The club team practices twice a week at Rock Quarry Park. Made up of both veterans and newcomers, the women have been facing difficult competition. By MATTHEW SCHACHT

sports@columbiamissourian.com Few situations will force a rugby player off the field against her will â&#x20AC;&#x201D; but being pregnant is one of them. Chuelo Arias, who has been playing rugby for eight years, stood on the sidelines during her teamâ&#x20AC;&#x2122;s evening practice Monday at Rock Quarry Park. Wearing a baggy gray T-shirt, she watched her teammates locked in a scrummage, rugbyâ&#x20AC;&#x2122;s version of a scrimmage. Asked why she was not playing, Arias patted her belly and smiled. She is about six months pregnant. Several of the players have children, she said. The kids attend games and watch their mothers run and tackle. â&#x20AC;&#x153;We havenâ&#x20AC;&#x2122;t had any major injuries yet,â&#x20AC;? she said, only some broken noses and dislocated fingers. A major injury is getting â&#x20AC;&#x153;hauled off in an ambulanceâ&#x20AC;? or â&#x20AC;&#x153;profuse bleeding.â&#x20AC;? On the field, her teammates laughed and joked and shared advice on how to run the ball through defenders. â&#x20AC;&#x153;We all just want to play,â&#x20AC;? Arias said. Holly Ramey, 24, will play her first game for the Mid-Mo Womenâ&#x20AC;&#x2122;s Rugby Club on Saturday. Save for evening practices, she has never played a rugby game in her life. â&#x20AC;&#x153;There are a few maneuvers that I donâ&#x20AC;&#x2122;t quite get, but once I see it played, I think it will make sense,â&#x20AC;? she said. Ramey has been learning how to receive a tackle. If an opponent is charging at you and you see them coming in your field of vision, she said, you turn your body to face them and ... she clenches her fists, her eyes sparkle. Ramey hopes to play a half in Saturdayâ&#x20AC;&#x2122;s game against Kansas State. Penny Coder, a 10-year rugby veteran, said the club has had a new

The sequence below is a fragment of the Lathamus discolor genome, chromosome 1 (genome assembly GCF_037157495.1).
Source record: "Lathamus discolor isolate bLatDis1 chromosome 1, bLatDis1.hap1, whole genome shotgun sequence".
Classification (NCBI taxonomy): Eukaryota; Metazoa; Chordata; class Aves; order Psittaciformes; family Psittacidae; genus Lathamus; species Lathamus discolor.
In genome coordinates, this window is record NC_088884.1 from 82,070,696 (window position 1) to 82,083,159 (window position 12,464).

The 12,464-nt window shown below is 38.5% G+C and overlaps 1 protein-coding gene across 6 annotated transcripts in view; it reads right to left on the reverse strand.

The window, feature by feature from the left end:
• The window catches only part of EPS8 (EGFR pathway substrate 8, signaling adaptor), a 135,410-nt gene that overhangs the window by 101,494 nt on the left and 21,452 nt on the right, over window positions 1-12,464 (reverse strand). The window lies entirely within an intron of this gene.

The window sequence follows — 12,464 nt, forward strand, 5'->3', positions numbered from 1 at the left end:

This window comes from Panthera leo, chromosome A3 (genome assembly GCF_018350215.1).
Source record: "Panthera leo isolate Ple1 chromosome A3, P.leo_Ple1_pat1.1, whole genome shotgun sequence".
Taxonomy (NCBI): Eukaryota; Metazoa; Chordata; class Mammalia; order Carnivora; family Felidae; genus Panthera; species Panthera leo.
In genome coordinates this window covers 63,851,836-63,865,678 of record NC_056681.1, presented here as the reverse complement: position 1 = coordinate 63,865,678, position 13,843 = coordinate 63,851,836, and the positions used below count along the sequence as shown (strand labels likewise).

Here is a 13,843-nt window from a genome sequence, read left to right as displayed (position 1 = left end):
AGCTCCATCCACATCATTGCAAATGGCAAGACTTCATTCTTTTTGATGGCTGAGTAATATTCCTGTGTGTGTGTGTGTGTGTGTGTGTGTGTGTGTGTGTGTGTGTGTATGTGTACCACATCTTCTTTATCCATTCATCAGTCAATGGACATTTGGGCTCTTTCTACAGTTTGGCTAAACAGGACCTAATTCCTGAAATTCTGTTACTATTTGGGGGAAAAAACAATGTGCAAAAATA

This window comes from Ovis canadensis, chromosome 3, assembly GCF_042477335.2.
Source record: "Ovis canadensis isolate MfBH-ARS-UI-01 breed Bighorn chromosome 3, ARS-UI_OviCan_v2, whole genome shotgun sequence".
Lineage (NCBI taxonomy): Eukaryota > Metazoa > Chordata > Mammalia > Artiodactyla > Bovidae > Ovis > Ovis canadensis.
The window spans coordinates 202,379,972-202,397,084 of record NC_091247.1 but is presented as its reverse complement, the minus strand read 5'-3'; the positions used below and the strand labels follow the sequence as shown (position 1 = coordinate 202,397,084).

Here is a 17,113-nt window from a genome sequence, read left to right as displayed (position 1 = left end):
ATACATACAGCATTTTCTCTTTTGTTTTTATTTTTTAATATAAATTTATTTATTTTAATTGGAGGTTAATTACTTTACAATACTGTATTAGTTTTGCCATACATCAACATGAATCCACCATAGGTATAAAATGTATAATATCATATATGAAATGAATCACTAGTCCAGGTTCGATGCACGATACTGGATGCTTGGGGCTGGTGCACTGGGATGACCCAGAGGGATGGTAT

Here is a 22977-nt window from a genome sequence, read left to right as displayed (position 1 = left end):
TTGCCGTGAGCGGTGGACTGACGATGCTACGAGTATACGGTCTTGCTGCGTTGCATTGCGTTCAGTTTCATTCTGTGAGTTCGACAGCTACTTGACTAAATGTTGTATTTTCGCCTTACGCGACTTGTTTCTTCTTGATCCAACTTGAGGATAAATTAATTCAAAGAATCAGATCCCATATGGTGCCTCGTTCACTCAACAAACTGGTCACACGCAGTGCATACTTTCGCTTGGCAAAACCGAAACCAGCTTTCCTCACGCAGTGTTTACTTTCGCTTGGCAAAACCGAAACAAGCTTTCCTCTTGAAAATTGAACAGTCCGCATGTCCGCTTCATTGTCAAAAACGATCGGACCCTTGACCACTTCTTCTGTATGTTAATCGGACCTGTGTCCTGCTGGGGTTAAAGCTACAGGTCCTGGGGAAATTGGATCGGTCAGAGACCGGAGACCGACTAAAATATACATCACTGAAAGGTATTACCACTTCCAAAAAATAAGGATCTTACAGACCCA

By BRETT MARTEL

MATT SCHACHT/Missourian

A Kansas City player charges into Mid-Mo Rugby Clubâ&#x20AC;&#x2122;s defensive line. Mid-Moâ&#x20AC;&#x2122;s players have competed for Truman State, Texas A&M and Missouri as well as for clubs in Alaska, Massachusetts and Arkansas. player at nearly every game this season. Coder plays strong-side flanker, a position that allows her to tackle.

â&#x20AC;&#x2DC;When I play within the rules of the game, Iâ&#x20AC;&#x2122;m OK with hitting someone hard.â&#x20AC;&#x2122; PENNY CODER On playing rugby

She said sheâ&#x20AC;&#x2122;s never hurt someone permanently. Once, she accidentally took another player out the game and did not know it until she watched the video replay. â&#x20AC;&#x153;When I play within the rules of the game, Iâ&#x20AC;&#x2122;m OK with hitting someone hard,â&#x20AC;? said Coder, an MU veterinarian student who would like a career in animal public policy to promote humane treatment of animals.

Alisa Liggett, 22, has played rugby since her freshman year of college at Truman State five years ago. She said the Mid-Mo team is collecting experienced players from across the nation, individuals who cannot play collegiate rugby because their eligibility has expired. â&#x20AC;&#x153;We have seven players from Truman State,â&#x20AC;? she said, as well as individuals who have played for Texas A&M and Missouri. Others have played for clubs in Alaska, Massachusetts and Arkansas. The Mid-Mo Rugby Club, nicknamed the Black Sheep, once played against high school teams. A college team would crush us at that time, Coder said. The competition has grown more difficult. Last weekend, the Black Sheep played back-to-back games against teams from Texas Tech and the University of Oklahoma at the War of the Roses Tournament in Norman, Okla. Only 16 Mid-Mo players made the